How Simulation technology is enabling EV developers?

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If transportation is what drives the global economy, then electrification is what is changing the way we move today and will continue to do so in the future. With the world population moving up and almost at 8 billion this year, the earth needs some respite. The environmental impact of pollution caused by the mobility industry has to be brought down. The good news is that today’s consumers are increasingly gaining awareness about the issue that exists and there is an unparalleled demand for efficient and environmentally friendly transportation in the world market. This has also been driven by the stricter government regulations that are coming up. With fuel savings of 35% in hybrid-electric ferries versus traditional and a 30% reduction in greenhouse gas emissions in electric vehicles compared to combustion engine vehicles, the change is of course inevitable.

For the industry, there is a need to quickly find mobility solutions that have a lower environmental impact. For the mobility industry, this is both an opportunity and a challenge.

EV product development

The mobility industry is today investing heavily in EV product development to capture the opportunity that EVs bring. With EV sales projected to reach $823.75 billion by 2030, engineering teams have no time to lose. The three key product attributes of Safety, Efficiency and Affordability become key for engineering teams making these EVs.

“3D Computer Graphic, wire carFind more Files here:”
  • EV Battery Pack

While all this is being considered, there is also the key challenge of the EV battery pack for engineers. Even with the significant drop in the cost of high-capacity lithium-ion batteries, there are issues that exist when it comes to the safety of Li-ion batteries, the small drive range per charge and of course the general know-how when it comes to their performance degradation over time.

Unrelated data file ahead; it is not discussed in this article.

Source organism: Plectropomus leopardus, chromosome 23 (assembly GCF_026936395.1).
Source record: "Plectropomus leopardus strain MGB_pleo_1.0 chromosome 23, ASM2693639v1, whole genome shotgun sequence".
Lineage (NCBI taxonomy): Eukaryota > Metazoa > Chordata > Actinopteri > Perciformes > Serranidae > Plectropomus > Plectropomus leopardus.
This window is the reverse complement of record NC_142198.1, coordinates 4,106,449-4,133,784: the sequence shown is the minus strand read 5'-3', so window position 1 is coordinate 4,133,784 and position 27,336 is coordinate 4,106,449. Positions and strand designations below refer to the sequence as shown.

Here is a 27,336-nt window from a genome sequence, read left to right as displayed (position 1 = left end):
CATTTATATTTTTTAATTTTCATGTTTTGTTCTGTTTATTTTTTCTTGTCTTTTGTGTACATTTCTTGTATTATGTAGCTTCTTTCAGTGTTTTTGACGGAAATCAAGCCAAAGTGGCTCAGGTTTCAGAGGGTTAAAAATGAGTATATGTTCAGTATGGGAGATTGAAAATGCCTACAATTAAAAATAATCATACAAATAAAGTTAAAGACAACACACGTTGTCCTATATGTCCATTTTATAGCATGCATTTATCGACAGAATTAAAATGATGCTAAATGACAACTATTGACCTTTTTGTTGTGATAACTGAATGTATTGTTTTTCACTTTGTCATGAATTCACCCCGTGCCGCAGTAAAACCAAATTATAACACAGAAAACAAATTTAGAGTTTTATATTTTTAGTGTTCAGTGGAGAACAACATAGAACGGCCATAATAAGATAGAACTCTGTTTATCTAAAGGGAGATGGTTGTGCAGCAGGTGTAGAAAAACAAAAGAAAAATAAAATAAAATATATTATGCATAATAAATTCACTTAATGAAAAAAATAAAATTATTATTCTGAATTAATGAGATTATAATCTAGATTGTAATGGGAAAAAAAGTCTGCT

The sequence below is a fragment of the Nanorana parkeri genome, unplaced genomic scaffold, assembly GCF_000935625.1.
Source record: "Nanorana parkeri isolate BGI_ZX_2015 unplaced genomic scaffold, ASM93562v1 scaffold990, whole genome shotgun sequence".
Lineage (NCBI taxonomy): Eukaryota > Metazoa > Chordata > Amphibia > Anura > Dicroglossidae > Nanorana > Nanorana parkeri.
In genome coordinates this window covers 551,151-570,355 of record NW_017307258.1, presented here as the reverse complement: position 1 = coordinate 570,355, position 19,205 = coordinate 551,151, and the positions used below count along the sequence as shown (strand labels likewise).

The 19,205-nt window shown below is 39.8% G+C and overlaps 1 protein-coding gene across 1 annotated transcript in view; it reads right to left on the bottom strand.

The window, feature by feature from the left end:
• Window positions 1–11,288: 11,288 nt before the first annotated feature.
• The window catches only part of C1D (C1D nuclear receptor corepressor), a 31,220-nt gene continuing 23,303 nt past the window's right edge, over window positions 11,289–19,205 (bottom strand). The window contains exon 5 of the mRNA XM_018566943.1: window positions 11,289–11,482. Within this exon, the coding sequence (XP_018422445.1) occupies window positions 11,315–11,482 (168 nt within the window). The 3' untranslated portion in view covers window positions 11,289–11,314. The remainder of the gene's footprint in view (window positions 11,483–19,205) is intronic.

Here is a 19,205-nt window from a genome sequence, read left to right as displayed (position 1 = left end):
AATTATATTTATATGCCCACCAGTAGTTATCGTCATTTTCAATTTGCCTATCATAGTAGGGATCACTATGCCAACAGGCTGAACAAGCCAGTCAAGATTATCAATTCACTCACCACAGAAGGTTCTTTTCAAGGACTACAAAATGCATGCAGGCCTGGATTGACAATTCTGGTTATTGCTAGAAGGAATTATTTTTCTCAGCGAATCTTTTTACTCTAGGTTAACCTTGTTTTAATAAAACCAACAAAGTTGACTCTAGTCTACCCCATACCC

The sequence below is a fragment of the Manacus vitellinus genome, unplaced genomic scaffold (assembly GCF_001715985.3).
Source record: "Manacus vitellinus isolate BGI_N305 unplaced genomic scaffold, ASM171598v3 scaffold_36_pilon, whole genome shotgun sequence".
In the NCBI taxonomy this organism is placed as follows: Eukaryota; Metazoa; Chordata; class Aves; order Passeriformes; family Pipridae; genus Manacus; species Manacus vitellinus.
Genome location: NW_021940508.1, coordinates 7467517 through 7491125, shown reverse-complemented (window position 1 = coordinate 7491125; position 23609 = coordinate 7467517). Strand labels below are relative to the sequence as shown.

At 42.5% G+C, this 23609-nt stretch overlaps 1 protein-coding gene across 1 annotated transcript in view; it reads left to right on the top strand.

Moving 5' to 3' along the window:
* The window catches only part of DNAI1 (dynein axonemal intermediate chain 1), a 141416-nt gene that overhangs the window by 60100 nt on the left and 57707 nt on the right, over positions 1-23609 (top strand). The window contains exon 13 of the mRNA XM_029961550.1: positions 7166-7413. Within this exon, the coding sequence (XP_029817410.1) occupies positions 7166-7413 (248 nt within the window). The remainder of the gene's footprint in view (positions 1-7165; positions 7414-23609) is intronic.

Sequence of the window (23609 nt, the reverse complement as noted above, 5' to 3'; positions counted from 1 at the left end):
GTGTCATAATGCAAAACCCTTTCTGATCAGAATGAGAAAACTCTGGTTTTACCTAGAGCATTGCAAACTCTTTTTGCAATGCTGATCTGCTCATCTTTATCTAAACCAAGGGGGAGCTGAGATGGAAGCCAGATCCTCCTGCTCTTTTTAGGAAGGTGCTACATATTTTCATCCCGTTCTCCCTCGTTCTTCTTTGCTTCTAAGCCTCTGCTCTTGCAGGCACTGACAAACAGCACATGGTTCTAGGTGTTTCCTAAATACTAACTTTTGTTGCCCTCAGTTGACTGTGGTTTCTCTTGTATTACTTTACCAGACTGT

The long-term effects of temperature, climate and weather exposure, usage patterns, driving speeds, high and low charge states, and electric current variations on their battery designs are all factors that need consideration in order to be able to develop a viable commercial EV battery design. Product development teams need to understand that only then can EVs be counted on to deliver years of reliable performance.

With the EVs being relatively new, there is a lack of real-world data that has been gathered with respect to battery performance. The excessively expensive physical prototypes and road tests are also time-consuming considering the urgent nature of this engineering challenge.

X-Ray car. computer generated image..

In the ongoing wave of the EV revolution, new models are being introduced at a fast pace. Specialised processes are required in the research and development of each component of the EV in order to be able to keep up with this rising demand. There are also risks involved in assembled products as we have seen with the EV scooter fire incidents. It is thus essential for OEMs and suppliers to rethink their engineering when it comes to electric vehicles.

The answer, when it comes to multiple product design issues, lies in engineering simulation.

Engineering Simulation

Today’s transportation demands create a need for innovation that is radical. It is only those companies that can deliver these innovations that can stay competitive in the market. The need of the hour is to make those right technology decisions in a time-efficient manner. Simulation plays a key role when it comes to electrification.

Simply put, the integration of these new technologies has also given the emergence of new development processes. And that is where modern tools like 3D simulation software and virtual system integration can help legitimise prototypes even before they take their physical forms.

Driving Rapid Battery Verification with Digital Twin